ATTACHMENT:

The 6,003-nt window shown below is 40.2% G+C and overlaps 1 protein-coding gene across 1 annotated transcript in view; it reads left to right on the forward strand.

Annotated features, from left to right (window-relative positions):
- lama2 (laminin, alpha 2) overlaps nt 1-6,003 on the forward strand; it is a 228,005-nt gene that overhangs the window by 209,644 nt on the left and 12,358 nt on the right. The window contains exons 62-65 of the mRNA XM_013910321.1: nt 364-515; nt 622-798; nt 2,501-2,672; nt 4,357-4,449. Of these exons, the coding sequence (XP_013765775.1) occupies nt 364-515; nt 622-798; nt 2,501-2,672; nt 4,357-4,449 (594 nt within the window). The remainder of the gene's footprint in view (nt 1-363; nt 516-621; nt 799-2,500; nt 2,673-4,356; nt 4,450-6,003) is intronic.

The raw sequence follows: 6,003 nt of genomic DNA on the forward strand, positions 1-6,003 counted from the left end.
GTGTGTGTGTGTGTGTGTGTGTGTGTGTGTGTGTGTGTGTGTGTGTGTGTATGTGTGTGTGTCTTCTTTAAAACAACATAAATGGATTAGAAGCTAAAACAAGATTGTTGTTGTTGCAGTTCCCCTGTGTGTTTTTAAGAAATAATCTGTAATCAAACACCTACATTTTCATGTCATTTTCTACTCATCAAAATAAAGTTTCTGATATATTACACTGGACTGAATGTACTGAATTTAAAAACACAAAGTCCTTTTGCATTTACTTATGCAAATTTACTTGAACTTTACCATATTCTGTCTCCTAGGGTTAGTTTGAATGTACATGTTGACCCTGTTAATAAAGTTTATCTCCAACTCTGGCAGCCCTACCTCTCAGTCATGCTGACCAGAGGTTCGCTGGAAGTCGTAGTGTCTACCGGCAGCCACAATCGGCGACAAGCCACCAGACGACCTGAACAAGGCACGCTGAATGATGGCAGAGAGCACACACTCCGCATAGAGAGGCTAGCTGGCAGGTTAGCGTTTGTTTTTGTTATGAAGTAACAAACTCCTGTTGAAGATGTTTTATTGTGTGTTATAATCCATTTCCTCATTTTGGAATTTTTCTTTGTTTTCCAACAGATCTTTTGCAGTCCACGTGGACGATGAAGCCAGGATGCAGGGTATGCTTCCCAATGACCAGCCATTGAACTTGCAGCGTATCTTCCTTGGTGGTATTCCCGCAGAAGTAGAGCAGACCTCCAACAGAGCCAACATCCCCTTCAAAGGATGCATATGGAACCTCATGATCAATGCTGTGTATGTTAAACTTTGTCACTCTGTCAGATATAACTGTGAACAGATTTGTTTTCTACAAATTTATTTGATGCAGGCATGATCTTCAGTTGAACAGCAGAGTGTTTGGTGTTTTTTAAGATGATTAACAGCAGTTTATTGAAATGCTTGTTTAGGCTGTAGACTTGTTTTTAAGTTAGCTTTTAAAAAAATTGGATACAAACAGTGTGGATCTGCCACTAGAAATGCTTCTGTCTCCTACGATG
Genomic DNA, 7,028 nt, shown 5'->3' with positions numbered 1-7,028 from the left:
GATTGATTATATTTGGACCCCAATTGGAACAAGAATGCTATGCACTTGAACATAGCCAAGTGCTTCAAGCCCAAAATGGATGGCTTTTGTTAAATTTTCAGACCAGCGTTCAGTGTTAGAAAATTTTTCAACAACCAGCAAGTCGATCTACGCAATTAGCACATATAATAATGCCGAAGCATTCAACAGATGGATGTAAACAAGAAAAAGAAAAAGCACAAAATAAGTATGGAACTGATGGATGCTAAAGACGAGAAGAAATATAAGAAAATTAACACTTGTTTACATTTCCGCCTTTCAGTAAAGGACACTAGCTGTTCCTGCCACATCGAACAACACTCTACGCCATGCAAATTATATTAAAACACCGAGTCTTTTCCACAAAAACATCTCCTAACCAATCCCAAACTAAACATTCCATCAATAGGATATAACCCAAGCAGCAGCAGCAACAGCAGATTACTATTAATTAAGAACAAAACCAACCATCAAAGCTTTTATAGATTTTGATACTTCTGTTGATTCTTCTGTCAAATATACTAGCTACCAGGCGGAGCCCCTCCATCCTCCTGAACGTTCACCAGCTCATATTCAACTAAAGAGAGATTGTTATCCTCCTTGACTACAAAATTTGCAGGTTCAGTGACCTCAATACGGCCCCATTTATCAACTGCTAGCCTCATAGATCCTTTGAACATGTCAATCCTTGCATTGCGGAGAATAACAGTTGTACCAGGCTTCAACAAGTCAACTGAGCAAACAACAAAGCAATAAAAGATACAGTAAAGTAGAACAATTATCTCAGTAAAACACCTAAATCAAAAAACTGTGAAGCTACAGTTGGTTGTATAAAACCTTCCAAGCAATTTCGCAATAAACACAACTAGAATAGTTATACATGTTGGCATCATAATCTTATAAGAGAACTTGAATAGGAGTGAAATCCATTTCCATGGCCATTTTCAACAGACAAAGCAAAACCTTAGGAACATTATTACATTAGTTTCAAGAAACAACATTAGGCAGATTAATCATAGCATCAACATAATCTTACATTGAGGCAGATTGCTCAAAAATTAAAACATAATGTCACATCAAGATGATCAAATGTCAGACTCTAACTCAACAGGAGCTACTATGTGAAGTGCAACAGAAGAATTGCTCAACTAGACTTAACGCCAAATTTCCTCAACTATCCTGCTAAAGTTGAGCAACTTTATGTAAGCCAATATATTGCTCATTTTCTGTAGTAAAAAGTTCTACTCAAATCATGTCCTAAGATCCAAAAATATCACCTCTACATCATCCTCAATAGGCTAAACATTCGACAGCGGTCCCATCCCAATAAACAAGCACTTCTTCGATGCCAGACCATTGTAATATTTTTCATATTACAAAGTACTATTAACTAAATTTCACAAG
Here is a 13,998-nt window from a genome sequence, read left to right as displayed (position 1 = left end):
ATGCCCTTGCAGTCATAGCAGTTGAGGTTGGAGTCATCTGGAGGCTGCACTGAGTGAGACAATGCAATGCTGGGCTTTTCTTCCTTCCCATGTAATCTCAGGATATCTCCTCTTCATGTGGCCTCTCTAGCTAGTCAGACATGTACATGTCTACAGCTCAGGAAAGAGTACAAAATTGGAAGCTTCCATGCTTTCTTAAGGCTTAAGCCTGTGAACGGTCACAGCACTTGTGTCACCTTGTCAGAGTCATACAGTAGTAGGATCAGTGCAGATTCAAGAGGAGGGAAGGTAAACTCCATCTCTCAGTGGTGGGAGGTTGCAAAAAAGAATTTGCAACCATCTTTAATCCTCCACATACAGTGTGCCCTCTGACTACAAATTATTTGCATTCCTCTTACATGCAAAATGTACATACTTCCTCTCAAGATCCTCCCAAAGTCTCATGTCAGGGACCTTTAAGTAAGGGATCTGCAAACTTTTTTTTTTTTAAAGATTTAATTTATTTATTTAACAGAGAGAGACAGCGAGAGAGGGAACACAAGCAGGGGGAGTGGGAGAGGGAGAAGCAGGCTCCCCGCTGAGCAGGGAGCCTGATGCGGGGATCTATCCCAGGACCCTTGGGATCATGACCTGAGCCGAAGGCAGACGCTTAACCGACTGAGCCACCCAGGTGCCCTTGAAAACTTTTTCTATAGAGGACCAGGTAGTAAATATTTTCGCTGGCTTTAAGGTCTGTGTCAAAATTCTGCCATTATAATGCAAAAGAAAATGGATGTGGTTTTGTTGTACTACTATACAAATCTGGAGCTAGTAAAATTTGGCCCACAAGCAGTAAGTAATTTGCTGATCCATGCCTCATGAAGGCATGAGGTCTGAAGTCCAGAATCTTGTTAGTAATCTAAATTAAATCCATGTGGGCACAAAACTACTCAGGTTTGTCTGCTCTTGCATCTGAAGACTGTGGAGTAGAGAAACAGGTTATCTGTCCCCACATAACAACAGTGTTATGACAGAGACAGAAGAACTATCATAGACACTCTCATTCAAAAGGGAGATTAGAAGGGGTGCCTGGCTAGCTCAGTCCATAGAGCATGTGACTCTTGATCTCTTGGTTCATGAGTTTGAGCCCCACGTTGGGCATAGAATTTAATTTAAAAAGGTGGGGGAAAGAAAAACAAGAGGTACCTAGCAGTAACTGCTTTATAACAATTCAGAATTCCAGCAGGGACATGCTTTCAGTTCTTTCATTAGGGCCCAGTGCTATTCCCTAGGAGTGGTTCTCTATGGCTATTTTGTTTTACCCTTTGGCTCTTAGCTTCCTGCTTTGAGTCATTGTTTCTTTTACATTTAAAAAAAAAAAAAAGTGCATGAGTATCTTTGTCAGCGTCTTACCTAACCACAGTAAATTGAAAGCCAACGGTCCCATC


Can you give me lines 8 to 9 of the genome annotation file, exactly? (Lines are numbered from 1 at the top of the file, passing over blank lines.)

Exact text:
Here is a 13,998-nt window from a genome sequence, read left to right as displayed (position 1 = left end):
ATGCCCTTGCAGTCATAGCAGTTGAGGTTGGAGTCATCTGGAGGCTGCACTGAGTGAGACAATGCAATGCTGGGCTTTTCTTCCTTCCCATGTAATCTCAGGATATCTCCTCTTCATGTGGCCTCTCTAGCTAGTCAGACATGTACATGTCTACAGCTCAGGAAAGAGTACAAAATTGGAAGCTTCCATGCTTTCTTAAGGCTTAAGCCTGTGAACGGTCACAGCACTTGTGTCACCTTGTCAGAGTCATACAGTAGTAGGATCAGTGCAGATTCAAGAGGAGGGAAGGTAAACTCCATCTCTCAGTGGTGGGAGGTTGCAAAAAAGAATTTGCAACCATCTTTAATCCTCCACATACAGTGTGCCCTCTGACTACAAATTATTTGCATTCCTCTTACATGCAAAATGTACATACTTCCTCTCAAGATCCTCCCAAAGTCTCATGTCAGGGACCTTTAAGTAAGGGATCTGCAAACTTTTTTTTTTTTAAAGATTTAATTTATTTATTTAACAGAGAGAGACAGCGAGAGAGGGAACACAAGCAGGGGGAGTGGGAGAGGGAGAAGCAGGCTCCCCGCTGAGCAGGGAGCCTGATGCGGGGATCTATCCCAGGACCCTTGGGATCATGACCTGAGCCGAAGGCAGACGCTTAACCGACTGAGCCACCCAGGTGCCCTTGAAAACTTTTTCTATAGAGGACCAGGTAGTAAATATTTTCGCTGGCTTTAAGGTCTGTGTCAAAATTCTGCCATTATAATGCAAAAGAAAATGGATGTGGTTTTGTTGTACTACTATACAAATCTGGAGCTAGTAAAATTTGGCCCACAAGCAGTAAGTAATTTGCTGATCCATGCCTCATGAAGGCATGAGGTCTGAAGTCCAGAATCTTGTTAGTAATCTAAATTAAATCCATGTGGGCACAAAACTACTCAGGTTTGTCTGCTCTTGCATCTGAAGACTGTGGAGTAGAGAAACAGGTTATCTGTCCCCACATAACAACAGTGTTATGACAGAGACAGAAGAACTATCATAGACACTCTCATTCAAAAGGGAGATTAGAAGGGGTGCCTGGCTAGCTCAGTCCATAGAGCATGTGACTCTTGATCTCTTGGTTCATGAGTTTGAGCCCCACGTTGGGCATAGAATTTAATTTAAAAAGGTGGGGGAAAGAAAAACAAGAGGTACCTAGCAGTAACTGCTTTATAACAATTCAGAATTCCAGCAGGGACATGCTTTCAGTTCTTTCATTAGGGCCCAGTGCTATTCCCTAGGAGTGGTTCTCTATGGCTATTTTGTTTTACCCTTTGGCTCTTAGCTTCCTGCTTTGAGTCATTGTTTCTTTTACATTTAAAAAAAAAAAAAAGTGCATGAGTATCTTTGTCAGCGTCTTACCTAACCACAGTAAATTGAAAGCCAACGGTCCCATC